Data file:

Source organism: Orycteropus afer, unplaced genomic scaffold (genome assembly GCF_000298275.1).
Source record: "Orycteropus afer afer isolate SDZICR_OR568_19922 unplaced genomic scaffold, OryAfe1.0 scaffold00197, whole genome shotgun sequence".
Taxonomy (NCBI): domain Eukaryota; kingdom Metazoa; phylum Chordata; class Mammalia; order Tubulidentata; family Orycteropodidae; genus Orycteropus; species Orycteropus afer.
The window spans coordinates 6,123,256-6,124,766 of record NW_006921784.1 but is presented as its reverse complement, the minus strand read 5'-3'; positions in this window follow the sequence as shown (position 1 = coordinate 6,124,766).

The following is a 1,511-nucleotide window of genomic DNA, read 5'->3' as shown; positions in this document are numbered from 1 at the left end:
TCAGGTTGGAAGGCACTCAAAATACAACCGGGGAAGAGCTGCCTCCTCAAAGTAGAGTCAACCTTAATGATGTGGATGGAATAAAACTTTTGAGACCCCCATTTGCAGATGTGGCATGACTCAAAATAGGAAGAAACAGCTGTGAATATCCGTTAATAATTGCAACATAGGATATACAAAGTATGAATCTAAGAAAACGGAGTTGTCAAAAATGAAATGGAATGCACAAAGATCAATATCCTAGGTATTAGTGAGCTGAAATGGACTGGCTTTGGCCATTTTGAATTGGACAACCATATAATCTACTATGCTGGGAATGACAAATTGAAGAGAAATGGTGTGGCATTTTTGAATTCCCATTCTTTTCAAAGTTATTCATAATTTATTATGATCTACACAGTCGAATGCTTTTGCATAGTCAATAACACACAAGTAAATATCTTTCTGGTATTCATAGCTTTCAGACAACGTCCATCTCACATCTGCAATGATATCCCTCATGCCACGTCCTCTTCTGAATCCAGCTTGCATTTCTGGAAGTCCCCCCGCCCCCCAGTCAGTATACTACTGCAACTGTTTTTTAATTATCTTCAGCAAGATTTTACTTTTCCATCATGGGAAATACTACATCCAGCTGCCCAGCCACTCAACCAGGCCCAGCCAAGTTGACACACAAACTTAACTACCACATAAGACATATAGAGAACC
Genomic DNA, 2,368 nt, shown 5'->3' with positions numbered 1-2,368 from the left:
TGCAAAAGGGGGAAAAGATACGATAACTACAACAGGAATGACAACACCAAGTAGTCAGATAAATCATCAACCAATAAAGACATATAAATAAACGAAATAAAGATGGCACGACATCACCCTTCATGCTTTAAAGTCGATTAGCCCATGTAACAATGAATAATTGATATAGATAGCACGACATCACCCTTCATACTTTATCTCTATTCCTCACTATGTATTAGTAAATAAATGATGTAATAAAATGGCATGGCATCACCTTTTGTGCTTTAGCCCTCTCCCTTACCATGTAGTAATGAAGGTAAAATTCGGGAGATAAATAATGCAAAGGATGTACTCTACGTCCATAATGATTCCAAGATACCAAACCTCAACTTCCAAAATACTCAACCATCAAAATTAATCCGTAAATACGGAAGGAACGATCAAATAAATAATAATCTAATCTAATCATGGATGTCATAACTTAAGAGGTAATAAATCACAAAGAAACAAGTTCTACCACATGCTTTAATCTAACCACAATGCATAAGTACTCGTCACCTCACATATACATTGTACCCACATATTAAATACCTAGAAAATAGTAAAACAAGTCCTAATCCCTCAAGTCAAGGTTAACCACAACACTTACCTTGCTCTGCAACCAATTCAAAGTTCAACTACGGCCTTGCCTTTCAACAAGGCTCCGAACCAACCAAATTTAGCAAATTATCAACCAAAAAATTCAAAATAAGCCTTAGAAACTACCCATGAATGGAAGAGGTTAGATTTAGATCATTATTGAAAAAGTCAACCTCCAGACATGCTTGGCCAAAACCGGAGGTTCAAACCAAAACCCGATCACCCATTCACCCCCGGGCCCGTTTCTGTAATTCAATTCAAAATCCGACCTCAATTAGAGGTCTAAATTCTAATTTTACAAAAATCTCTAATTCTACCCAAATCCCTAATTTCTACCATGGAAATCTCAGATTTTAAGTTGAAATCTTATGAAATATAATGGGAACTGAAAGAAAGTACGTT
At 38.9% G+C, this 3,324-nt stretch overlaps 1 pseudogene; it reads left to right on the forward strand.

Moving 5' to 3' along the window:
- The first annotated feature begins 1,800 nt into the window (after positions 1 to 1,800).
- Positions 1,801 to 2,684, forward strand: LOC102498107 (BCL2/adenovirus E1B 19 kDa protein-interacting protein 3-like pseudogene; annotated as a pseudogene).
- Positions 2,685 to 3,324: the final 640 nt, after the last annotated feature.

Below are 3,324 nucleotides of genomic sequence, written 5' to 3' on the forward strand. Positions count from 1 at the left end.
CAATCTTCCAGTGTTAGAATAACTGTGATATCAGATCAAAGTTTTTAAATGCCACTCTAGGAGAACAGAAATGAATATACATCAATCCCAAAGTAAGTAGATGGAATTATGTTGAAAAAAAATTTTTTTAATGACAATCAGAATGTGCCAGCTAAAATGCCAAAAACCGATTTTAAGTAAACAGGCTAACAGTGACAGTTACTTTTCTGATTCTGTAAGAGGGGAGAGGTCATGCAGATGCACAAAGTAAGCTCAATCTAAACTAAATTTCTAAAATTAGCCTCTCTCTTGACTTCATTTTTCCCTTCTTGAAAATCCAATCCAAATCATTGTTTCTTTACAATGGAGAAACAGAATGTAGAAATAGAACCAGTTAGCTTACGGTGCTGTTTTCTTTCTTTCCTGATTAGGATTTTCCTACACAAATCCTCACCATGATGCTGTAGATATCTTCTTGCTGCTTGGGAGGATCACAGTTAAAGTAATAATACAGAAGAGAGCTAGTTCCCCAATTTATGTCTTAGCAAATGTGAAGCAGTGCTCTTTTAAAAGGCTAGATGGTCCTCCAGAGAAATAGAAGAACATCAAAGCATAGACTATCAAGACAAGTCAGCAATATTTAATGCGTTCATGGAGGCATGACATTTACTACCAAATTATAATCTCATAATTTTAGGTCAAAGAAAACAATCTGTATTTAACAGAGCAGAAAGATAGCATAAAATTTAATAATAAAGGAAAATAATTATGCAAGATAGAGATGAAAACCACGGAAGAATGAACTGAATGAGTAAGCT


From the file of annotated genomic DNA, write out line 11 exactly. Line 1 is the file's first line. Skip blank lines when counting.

- The first annotated feature begins 1,800 nt into the window (after positions 1 to 1,800).